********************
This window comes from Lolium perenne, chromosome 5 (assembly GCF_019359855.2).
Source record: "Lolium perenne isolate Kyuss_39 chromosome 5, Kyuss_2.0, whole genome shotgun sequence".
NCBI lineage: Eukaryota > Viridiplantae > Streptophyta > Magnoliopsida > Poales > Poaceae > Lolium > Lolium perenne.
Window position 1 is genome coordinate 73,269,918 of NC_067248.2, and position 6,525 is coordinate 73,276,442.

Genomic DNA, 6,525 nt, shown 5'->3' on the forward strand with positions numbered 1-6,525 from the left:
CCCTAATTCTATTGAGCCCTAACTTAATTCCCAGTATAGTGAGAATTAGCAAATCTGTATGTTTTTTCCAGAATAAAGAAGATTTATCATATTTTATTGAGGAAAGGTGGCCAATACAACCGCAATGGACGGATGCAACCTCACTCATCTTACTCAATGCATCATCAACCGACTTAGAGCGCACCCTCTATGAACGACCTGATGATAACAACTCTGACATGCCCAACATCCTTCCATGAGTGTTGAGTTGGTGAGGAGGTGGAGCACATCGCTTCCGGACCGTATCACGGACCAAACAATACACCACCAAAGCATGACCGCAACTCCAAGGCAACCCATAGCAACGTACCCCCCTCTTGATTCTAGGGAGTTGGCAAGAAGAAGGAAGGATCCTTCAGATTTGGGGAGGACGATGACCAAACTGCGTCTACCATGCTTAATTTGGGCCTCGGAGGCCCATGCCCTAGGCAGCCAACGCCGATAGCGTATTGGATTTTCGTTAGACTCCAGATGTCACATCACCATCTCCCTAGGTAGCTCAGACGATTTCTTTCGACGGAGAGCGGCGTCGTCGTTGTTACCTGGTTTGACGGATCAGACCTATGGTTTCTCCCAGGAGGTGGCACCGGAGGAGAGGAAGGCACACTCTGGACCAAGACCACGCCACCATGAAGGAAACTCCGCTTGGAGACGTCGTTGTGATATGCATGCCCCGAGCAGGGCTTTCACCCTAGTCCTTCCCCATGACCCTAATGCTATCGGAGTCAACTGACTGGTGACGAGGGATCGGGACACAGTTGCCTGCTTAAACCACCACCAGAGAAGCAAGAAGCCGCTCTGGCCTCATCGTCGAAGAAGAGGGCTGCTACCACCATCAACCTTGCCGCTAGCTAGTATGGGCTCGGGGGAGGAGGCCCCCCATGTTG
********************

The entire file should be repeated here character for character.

This window comes from Lolium perenne, chromosome 5 (assembly GCF_019359855.2).
Source record: "Lolium perenne isolate Kyuss_39 chromosome 5, Kyuss_2.0, whole genome shotgun sequence".
NCBI lineage: Eukaryota > Viridiplantae > Streptophyta > Magnoliopsida > Poales > Poaceae > Lolium > Lolium perenne.
Window position 1 is genome coordinate 73,269,918 of NC_067248.2, and position 6,525 is coordinate 73,276,442.

Genomic DNA, 6,525 nt, shown 5'->3' on the forward strand with positions numbered 1-6,525 from the left:
CCCTAATTCTATTGAGCCCTAACTTAATTCCCAGTATAGTGAGAATTAGCAAATCTGTATGTTTTTTCCAGAATAAAGAAGATTTATCATATTTTATTGAGGAAAGGTGGCCAATACAACCGCAATGGACGGATGCAACCTCACTCATCTTACTCAATGCATCATCAACCGACTTAGAGCGCACCCTCTATGAACGACCTGATGATAACAACTCTGACATGCCCAACATCCTTCCATGAGTGTTGAGTTGGTGAGGAGGTGGAGCACATCGCTTCCGGACCGTATCACGGACCAAACAATACACCACCAAAGCATGACCGCAACTCCAAGGCAACCCATAGCAACGTACCCCCCTCTTGATTCTAGGGAGTTGGCAAGAAGAAGGAAGGATCCTTCAGATTTGGGGAGGACGATGACCAAACTGCGTCTACCATGCTTAATTTGGGCCTCGGAGGCCCATGCCCTAGGCAGCCAACGCCGATAGCGTATTGGATTTTCGTTAGACTCCAGATGTCACATCACCATCTCCCTAGGTAGCTCAGACGATTTCTTTCGACGGAGAGCGGCGTCGTCGTTGTTACCTGGTTTGACGGATCAGACCTATGGTTTCTCCCAGGAGGTGGCACCGGAGGAGAGGAAGGCACACTCTGGACCAAGACCACGCCACCATGAAGGAAACTCCGCTTGGAGACGTCGTTGTGATATGCATGCCCCGAGCAGGGCTTTCACCCTAGTCCTTCCCCATGACCCTAATGCTATCGGAGTCAACTGACTGGTGACGAGGGATCGGGACACAGTTGCCTGCTTAAACCACCACCAGAGAAGCAAGAAGCCGCTCTGGCCTCATCGTCGAAGAAGAGGGCTGCTACCACCATCAACCTTGCCGCTAGCTAGTATGGGCTCGGGGGAGGAGGCCCCCCATGTTG